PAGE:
The Impact on the Person

The “Physical” Self

The Fourth Industrial Revolution (4IR) is expected to accelerate knowledge like never before. As I mentioned previously, technology will advance with artificial intelligence (AI), resulting in medical breakthroughs. As a leukemia survivor, I carry three DNA sets and, thanks to a third-party donor, replaced my stem cell production. I guess that makes me not a cyborg, but a chiborg (chimerism + technology). (And yes, I just coined a new term.) Medical advancements like these will redefine what it means to be human. Nanotechnologies in the medical field will drastically change how we deliver drugs, kill microbes, repair cells, and perform surgery—all on a nano-scale that is more targeted and more accurate than previous medical methods and practices.

As a result of breakthrough technologies, life expectancy should increase as we finally slow—or even reverse—the effects of aging and decay at a cellular level. Body parts that have failed will be replaced with parts grown from stem cells, biomechatronic body parts, or perhaps even 3-D printed organs. More humans will become cybernetic organisms (cyborgs), like Motoko Kusanagi in Ghost in the Shell, a movie in which much of humanity is connected to a vast electronic network through cybernetic bodies (“shells”) which possess their consciousness and give them superhuman abilities.

In addition to increasing life expectancy, technologies such as genome editing will provide us with the tools for human enhancement, allowing us to replace defective genes or modify immune cells to fight diseases. As technology advances exponentially, so too must our civil, moral, and spiritual motivations to accommodate and adapt to the 4IR.

The 4IR will, therefore, change our fundamental understanding of our physical selves—that we were born to die naturally. The introduction of designer babies, cyborgs, and veritable immortality will shift how we view our physical self and how we fundamentally organize ourselves. Our traditional concept of the family might cease to exist. The way we appropriate resources might also shift as designer babies have the potential to outsmart and outwork the now older, yet stronger cyborg population that might not die.

Cogito ergo sum

Descartes’ famous assertion that “I think, therefore I am” has guided modern Western philosophy and ontology for centuries. The notion of self is based on humankind’s ability to think and acquire knowledge. This ontological concept of the self will be challenged during the 4IR. Machine learning and interconnectedness, along with the advancement of AI, will eventually produce an intelligence that is sentient and may potentially trigger the Singularity. A self-thinking and self-improving machine would transcend our notion of self because if a machine is self-thinking, does that make it human or does it simply make it sentient? Would you consider Dolores in Westworld to be human or merely a sentient machine? If we were to consider these androids to be human, what changes would we need to make to our society to accommodate this increasingly powerful and smarter form of “human”?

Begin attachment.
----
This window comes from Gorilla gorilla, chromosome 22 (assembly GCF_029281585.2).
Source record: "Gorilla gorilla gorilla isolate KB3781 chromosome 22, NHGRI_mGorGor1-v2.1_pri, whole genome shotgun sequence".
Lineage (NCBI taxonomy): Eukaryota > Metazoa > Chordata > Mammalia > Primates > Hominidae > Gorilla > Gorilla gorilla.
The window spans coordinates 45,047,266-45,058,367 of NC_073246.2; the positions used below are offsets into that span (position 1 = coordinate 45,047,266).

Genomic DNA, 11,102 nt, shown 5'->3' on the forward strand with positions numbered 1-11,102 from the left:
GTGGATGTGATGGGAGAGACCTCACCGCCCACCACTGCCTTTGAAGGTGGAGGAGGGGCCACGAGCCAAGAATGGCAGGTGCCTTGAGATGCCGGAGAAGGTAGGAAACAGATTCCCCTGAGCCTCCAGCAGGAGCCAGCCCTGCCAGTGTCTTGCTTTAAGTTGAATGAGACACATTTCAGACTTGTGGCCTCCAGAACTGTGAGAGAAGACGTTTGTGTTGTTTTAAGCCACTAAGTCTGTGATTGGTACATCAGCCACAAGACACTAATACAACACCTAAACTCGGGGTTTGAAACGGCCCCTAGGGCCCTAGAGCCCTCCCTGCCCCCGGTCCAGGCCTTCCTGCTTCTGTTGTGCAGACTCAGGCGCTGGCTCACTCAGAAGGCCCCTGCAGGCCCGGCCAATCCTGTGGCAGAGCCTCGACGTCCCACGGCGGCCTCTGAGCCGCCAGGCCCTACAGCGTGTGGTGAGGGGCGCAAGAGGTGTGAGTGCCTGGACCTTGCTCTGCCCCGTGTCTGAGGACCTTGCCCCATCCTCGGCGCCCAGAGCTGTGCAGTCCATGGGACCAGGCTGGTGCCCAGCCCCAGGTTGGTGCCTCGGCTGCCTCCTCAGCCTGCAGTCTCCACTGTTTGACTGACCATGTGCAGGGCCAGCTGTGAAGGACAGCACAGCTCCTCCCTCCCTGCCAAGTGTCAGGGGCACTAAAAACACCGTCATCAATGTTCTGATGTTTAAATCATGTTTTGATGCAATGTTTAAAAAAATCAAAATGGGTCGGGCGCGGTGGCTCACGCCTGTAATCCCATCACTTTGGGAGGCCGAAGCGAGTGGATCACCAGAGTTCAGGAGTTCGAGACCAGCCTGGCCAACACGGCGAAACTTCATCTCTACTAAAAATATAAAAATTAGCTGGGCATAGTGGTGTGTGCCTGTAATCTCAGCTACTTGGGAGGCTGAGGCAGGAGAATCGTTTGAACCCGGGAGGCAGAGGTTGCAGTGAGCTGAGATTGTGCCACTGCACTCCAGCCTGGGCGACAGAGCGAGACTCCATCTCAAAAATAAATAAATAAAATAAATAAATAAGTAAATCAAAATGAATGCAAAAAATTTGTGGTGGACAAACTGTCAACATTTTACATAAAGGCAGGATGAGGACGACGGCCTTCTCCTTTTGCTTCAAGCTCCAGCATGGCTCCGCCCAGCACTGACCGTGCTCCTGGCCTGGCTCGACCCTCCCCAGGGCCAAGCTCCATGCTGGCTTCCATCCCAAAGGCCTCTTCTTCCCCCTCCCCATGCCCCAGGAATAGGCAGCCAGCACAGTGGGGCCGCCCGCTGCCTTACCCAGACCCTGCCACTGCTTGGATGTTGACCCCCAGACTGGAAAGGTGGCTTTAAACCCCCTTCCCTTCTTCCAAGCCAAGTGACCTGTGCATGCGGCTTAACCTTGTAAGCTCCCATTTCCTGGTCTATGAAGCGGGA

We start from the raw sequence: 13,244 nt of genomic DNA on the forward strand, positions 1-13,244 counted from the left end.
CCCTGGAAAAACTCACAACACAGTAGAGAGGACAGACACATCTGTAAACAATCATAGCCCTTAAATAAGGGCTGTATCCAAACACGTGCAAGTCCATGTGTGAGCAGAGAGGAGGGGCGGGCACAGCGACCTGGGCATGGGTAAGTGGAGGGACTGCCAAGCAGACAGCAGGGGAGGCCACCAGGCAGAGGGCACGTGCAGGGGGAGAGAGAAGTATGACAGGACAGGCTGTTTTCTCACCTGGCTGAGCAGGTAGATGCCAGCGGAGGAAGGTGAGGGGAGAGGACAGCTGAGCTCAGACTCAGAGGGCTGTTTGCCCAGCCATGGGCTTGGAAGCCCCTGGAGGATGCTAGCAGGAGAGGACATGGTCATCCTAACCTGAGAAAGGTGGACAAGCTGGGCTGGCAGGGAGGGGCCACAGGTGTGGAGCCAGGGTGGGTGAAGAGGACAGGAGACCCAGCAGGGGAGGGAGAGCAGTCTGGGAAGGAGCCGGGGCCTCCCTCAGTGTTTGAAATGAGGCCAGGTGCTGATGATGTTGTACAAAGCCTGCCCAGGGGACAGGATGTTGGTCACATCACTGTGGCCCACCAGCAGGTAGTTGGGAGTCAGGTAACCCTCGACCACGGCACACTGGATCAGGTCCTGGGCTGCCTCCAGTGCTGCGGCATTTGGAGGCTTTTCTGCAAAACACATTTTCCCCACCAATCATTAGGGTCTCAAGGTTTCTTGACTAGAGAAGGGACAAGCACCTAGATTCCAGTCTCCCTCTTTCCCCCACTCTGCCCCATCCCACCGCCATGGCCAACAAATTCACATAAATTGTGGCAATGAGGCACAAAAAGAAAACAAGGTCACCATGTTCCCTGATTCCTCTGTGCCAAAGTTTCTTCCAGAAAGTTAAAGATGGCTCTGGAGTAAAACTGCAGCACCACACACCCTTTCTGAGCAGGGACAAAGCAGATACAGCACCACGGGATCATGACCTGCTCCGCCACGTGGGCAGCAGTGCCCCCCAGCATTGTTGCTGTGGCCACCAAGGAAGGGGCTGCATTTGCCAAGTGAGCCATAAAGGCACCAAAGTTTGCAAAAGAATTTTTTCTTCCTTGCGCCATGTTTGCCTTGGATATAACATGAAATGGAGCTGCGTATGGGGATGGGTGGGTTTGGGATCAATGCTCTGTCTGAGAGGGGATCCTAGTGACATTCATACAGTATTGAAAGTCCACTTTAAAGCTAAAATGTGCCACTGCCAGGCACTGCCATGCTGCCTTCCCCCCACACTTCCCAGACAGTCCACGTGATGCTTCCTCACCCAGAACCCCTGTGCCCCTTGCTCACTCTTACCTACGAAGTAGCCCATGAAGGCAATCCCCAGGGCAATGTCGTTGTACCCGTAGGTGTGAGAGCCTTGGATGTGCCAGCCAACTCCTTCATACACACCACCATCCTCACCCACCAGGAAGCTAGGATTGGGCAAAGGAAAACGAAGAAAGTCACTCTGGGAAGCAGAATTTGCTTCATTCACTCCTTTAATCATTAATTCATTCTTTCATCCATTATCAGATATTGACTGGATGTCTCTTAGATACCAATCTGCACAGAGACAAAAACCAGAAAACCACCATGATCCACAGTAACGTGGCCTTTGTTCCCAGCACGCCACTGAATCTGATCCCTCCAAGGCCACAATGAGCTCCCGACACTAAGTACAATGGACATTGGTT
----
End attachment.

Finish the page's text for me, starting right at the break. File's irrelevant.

On the other hand, with the advance of cybernetics and a vast network of connectedness, can humans also attain the same level of knowledge as a sentient machine? Imagine again Kusanagi in Ghost in the Shell, where her self inhabits a shell and connects to everything. Is she still a human? Or would transhumanism (H+) take over and advance the human race?

Humans could start to control machines through synchronization to accomplish tasks no machine or human could accomplish alone (like the large fighting machines in Evangelion controlled by teenagers). Or maybe, humans would possess so much knowledge that an omnipotent, Lucy-like person could exist. Finally, humans could potentially tap into our stardust memories to unlock the inner universe’s power within us, like Akira did.

The 4IR will advance machine intelligence and sentience while also ushering in transhumanism. Thinking will no longer be sufficient in defining who we are.

Disappearance of the Self or Enhancement of the Self?

The 4IR will connect everything—all networks, all things, all selves. Everything will have access to every datum, available for access in real time. Robots with AI will roam among humans. Humans will have cyborg bodies and their selves digitally copied, stored, and continually backed up in multiple locations, like the horcruxes of the Harry Potter universe. Transhumanism will be a reality.

Will the notion of the self disappear? If everyone is connected and doesn’t die, would humans as a race be the only self that is left—a collective self and mind? Would all humans merge into this self and become a godlike creature, rivaled only by the equally godlike AI? Or will humans retain their individuality and personality, remaining connected to others as an enhancement of their own selves?

The 4IR will not only accelerate technological revolutions and knowledge acquisition, it will challenge the most fundamental understanding of what it is to be human and the notion of the Physical self. But what about the impact on the Digital self? I will delve into this topic in my next blog.

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Mark Barrenechea

Mark J. Barrenechea is OpenText's Chief Executive Officer and Chief Technology Officer. A prominent thought leader, he has extensive experience in information technology and his vision is to enable the digital world to help transform organizations.

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